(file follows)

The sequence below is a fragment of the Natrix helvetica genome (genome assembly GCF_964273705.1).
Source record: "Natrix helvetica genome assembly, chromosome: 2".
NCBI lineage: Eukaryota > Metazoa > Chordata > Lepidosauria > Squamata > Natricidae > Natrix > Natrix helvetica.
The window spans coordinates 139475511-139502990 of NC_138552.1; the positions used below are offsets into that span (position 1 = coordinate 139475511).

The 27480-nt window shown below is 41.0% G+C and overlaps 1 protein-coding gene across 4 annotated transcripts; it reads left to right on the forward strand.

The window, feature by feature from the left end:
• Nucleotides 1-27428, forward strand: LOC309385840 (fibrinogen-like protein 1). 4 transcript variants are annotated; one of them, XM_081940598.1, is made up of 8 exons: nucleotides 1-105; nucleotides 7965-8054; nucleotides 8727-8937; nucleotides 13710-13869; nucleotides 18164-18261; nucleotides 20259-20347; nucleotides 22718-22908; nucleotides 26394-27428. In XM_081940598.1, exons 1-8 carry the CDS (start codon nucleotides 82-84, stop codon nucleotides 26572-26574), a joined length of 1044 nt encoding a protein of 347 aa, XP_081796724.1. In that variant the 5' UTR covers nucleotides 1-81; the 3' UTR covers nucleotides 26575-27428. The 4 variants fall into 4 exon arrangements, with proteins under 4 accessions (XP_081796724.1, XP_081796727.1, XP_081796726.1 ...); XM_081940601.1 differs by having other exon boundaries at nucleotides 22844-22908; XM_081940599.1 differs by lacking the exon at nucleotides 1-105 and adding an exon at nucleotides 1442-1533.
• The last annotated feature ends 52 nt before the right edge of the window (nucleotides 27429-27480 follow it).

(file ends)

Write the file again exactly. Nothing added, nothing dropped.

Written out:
The sequence below is a fragment of the Natrix helvetica genome (genome assembly GCF_964273705.1).
Source record: "Natrix helvetica genome assembly, chromosome: 2".
NCBI lineage: Eukaryota > Metazoa > Chordata > Lepidosauria > Squamata > Natricidae > Natrix > Natrix helvetica.
The window spans coordinates 139475511-139502990 of NC_138552.1; the positions used below are offsets into that span (position 1 = coordinate 139475511).

The 27480-nt window shown below is 41.0% G+C and overlaps 1 protein-coding gene across 4 annotated transcripts; it reads left to right on the forward strand.

The window, feature by feature from the left end:
• Nucleotides 1-27428, forward strand: LOC309385840 (fibrinogen-like protein 1). 4 transcript variants are annotated; one of them, XM_081940598.1, is made up of 8 exons: nucleotides 1-105; nucleotides 7965-8054; nucleotides 8727-8937; nucleotides 13710-13869; nucleotides 18164-18261; nucleotides 20259-20347; nucleotides 22718-22908; nucleotides 26394-27428. In XM_081940598.1, exons 1-8 carry the CDS (start codon nucleotides 82-84, stop codon nucleotides 26572-26574), a joined length of 1044 nt encoding a protein of 347 aa, XP_081796724.1. In that variant the 5' UTR covers nucleotides 1-81; the 3' UTR covers nucleotides 26575-27428. The 4 variants fall into 4 exon arrangements, with proteins under 4 accessions (XP_081796724.1, XP_081796727.1, XP_081796726.1 ...); XM_081940601.1 differs by having other exon boundaries at nucleotides 22844-22908; XM_081940599.1 differs by lacking the exon at nucleotides 1-105 and adding an exon at nucleotides 1442-1533.
• The last annotated feature ends 52 nt before the right edge of the window (nucleotides 27429-27480 follow it).